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Third Measurement of Aircraft Life Emerges As Residuals Shorten

November 8, 2010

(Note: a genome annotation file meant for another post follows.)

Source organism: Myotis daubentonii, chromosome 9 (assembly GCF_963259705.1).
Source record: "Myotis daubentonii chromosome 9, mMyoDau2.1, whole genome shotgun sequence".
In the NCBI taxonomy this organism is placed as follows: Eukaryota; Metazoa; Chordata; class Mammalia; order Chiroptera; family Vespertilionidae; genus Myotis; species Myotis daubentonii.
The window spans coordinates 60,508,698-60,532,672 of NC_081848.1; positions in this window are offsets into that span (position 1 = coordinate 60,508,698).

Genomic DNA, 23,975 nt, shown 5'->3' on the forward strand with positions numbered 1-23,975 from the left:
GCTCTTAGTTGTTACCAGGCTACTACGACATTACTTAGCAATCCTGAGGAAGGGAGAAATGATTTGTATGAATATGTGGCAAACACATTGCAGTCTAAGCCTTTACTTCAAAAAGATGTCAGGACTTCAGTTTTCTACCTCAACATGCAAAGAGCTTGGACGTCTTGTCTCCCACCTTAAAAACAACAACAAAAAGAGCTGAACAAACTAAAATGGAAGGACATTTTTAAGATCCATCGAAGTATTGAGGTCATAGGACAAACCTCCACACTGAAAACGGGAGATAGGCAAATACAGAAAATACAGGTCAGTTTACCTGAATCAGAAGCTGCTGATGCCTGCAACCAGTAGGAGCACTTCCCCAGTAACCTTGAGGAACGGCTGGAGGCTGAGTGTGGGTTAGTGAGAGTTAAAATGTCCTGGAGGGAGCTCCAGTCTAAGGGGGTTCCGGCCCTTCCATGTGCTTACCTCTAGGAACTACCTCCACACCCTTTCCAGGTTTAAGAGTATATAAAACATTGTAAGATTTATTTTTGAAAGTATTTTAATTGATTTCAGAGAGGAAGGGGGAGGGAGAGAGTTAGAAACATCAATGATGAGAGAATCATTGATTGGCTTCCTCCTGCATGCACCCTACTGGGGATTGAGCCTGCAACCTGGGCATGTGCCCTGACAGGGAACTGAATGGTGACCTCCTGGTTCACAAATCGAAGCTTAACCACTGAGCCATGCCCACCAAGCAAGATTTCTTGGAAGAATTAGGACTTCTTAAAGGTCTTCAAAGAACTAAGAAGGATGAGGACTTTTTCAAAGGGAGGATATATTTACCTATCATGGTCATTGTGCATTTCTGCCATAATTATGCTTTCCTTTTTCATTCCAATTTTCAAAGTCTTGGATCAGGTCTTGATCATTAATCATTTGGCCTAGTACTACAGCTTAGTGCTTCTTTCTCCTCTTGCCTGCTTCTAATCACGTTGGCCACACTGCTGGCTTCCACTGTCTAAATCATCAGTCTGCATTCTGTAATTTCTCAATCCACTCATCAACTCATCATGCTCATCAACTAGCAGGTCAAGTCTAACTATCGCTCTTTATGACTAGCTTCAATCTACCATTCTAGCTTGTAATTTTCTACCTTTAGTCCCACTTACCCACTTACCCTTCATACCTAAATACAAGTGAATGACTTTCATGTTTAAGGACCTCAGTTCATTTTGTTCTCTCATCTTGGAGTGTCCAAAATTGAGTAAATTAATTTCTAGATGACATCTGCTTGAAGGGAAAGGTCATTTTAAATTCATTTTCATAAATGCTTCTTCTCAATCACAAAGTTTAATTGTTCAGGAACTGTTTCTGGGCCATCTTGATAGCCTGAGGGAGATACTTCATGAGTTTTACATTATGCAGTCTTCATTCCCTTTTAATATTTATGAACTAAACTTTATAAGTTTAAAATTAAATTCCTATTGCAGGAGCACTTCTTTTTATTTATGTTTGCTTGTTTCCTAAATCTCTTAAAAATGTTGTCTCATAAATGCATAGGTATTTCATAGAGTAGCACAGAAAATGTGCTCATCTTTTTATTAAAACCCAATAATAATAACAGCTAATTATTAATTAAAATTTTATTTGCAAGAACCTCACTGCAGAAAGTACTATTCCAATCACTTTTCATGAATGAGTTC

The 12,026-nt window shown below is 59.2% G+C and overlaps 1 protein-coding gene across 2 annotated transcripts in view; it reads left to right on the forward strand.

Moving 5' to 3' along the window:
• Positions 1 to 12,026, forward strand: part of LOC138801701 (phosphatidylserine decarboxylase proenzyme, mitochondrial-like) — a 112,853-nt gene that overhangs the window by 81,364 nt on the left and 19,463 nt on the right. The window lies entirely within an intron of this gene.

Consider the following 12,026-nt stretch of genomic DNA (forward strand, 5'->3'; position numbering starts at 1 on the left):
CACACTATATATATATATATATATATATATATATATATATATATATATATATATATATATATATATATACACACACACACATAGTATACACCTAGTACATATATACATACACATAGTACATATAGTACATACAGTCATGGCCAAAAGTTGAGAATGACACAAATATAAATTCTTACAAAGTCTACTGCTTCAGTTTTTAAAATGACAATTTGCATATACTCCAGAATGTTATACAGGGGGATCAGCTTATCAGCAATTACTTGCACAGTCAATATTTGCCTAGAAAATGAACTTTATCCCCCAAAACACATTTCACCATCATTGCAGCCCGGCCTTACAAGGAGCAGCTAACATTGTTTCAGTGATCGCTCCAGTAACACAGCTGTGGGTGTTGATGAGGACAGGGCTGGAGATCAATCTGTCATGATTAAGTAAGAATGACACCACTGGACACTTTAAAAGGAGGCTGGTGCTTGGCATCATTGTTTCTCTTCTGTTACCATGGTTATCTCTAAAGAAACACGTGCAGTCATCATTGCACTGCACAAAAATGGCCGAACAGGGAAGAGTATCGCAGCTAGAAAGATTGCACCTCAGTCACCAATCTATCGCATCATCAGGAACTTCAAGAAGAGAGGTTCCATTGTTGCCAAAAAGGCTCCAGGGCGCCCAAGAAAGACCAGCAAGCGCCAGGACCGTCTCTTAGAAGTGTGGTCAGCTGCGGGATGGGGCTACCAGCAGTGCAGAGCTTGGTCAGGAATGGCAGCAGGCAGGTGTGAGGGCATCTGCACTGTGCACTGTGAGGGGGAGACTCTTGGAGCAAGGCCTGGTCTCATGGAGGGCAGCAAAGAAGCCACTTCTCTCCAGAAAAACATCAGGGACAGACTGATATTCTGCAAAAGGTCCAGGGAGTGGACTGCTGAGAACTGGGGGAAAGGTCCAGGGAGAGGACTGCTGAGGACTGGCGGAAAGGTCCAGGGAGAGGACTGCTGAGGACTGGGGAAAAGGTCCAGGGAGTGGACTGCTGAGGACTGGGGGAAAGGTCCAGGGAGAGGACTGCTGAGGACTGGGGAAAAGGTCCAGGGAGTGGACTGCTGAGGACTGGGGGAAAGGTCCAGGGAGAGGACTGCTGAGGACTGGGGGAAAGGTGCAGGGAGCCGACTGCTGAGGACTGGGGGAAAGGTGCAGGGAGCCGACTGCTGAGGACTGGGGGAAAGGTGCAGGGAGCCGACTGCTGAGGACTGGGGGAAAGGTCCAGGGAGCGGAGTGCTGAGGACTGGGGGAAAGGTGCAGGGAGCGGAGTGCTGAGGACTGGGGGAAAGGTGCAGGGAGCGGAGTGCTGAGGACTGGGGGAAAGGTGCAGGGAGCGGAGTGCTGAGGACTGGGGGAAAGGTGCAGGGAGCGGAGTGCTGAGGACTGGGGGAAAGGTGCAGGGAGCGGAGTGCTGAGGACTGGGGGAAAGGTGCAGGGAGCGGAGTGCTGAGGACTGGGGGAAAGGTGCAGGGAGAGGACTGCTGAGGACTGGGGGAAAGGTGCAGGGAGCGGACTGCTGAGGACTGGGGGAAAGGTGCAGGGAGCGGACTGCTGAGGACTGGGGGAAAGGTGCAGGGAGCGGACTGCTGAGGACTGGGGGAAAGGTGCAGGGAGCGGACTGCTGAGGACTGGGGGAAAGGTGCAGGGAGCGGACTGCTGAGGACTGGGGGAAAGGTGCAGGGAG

The issue of service lives has emerged as investors have come to recognize that aircraft will not remain in primary service for 30 years, leading to the conclusion that asset life should be considered alongside technical and economic lives. The concept of technical, or design life, has been in existence for many years and is a cornerstone of aircraft design. Regulatory rules dictate that an aircraft must have a certain design life such that the structure will, in normal circumstances, remain largely crack and corrosion free. The accumulated number of hours and/or cycles will largely determine such technical life of an aircraft. The technical service life has been extended from 20 years to longer as maintenance and inspection techniques have been improved. The introduction of new materials has the potential to extend design lives even further, as with the B787. Manufacturers are constantly seeking to extend service lives by introducing maintenance provisions. Aircraft can technically remain viable for 30 years or more. Much depends on the hour to cycle ratio.

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